Archive for Robert Polidori

Robert Polidori on his work

Posted in Artists that inspire me, Photography, Photography: subjective documentary with tags on March 6, 2011 by melaniemenardarts

In a book surveying his career ‘Points between… up till now’, Robert Polidori discusses interesting issues in the introduction.

His interest in interiors started in 1987 when he photographed several New York flats whose owners had recently died and that had been looted. He says ‘On one hand, I came to consider the remaining objects as exteriorizing the personal identity and ideals of the dead individuals, yet on the other hand, these same objects, carefully accumulated over a lifetime, had now become a valueless heap of trace detritus for all the rest of us to wilfully discard (or vandalize). […] I perceived the rooms and their objects as some sort of sociological/psychological Rorschach test. I was convinced that there was something intrinsically historic and psychic about the subject matter that should be captured for posterity. Upon further reflection I came to regard the implications of the scene as being evocative of the human condition in general.’

In 1994, he photographed buildings destroyed by the Lebanese Civil War. An old lady guided him through ruins and asked him ‘Do you feel able to take beautiful and pretty pictures of all this?’ He places this lady’s ‘dare’ (his own word) at the heart of the controversy surrounding his work. ‘My work has often been criticized as somehow lacking integrity because I transgress ethical principles by rendering tragic or violent situations as artificially “beautiful”. This “aestheticizing” is considered to be conceptually disturbing since, some argue, it brings a viewer to an experience by which realities and their causes are ultimately trivialised and misrepresented.’ On the particular reproach that his New Orleans pictures did not capture explicitly enough the government’s failure to properly maintain the levees, he says ‘a photographer cannot, after-the-fact, visually capture the long expired preceding moments, causal links or the far remote spatial tangent of a scene.’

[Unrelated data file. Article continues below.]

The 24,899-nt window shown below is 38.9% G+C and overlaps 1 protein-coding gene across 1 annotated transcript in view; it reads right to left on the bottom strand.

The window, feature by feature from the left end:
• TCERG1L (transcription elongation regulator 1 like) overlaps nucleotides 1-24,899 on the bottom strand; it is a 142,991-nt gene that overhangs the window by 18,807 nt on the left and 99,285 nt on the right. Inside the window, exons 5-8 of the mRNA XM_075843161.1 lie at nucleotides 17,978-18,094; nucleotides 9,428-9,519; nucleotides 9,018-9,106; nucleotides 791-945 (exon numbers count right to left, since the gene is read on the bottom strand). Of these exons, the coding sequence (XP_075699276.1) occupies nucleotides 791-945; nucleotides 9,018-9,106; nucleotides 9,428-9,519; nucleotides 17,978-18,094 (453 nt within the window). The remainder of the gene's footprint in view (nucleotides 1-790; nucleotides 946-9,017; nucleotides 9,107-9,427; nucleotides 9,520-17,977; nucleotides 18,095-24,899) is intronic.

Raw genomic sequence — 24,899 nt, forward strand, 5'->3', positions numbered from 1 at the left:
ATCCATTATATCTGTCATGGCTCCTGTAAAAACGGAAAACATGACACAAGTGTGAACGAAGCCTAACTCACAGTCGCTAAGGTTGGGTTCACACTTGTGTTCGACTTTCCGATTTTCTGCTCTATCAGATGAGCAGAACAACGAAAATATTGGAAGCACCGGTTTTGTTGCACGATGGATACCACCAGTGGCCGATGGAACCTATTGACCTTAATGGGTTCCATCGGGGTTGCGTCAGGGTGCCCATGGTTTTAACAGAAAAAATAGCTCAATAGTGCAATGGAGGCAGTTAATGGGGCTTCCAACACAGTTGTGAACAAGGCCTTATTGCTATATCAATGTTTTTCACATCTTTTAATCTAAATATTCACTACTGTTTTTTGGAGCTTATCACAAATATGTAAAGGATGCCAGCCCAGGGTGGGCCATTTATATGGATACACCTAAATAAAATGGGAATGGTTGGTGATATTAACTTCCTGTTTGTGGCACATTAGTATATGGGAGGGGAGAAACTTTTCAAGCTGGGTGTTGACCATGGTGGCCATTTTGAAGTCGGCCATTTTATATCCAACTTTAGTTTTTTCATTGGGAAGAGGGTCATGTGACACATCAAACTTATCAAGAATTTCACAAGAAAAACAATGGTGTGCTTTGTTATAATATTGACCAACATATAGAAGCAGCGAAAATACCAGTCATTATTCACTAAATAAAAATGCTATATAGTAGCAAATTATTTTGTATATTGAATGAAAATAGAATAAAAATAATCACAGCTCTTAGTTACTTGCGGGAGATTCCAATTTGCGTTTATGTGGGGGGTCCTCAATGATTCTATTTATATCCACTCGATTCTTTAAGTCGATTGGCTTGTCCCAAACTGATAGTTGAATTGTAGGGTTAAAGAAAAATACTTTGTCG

He states his favourite subject is ‘the psychological implications of the human habitat (the room)’ and links this to his ‘phenomenological interest in wanting to know what makes something or somebody tick’. He explains: ‘though most of my photographs are devoid of the human form, I have actively sought out rooms where the interiors were substantially and meaningfully filled with traces of human interventions. I consider these traces as being imbued with iconic references to what Carl Jung called the human psyche’s Super-Ego.How one wants to be perceived by oneself and others is infinitely more interesting to me than how one might happen to look.’

He explains that, while he had long ago abandoned the ‘intellectual notion of the existence of God’, the experience of photographing Chernobyl caused him to contemplate ‘the futility of Hope as a certainty’, and ‘the eventuality of foregoing the emotional crutch of brighter possibilities was infinitely more painful’.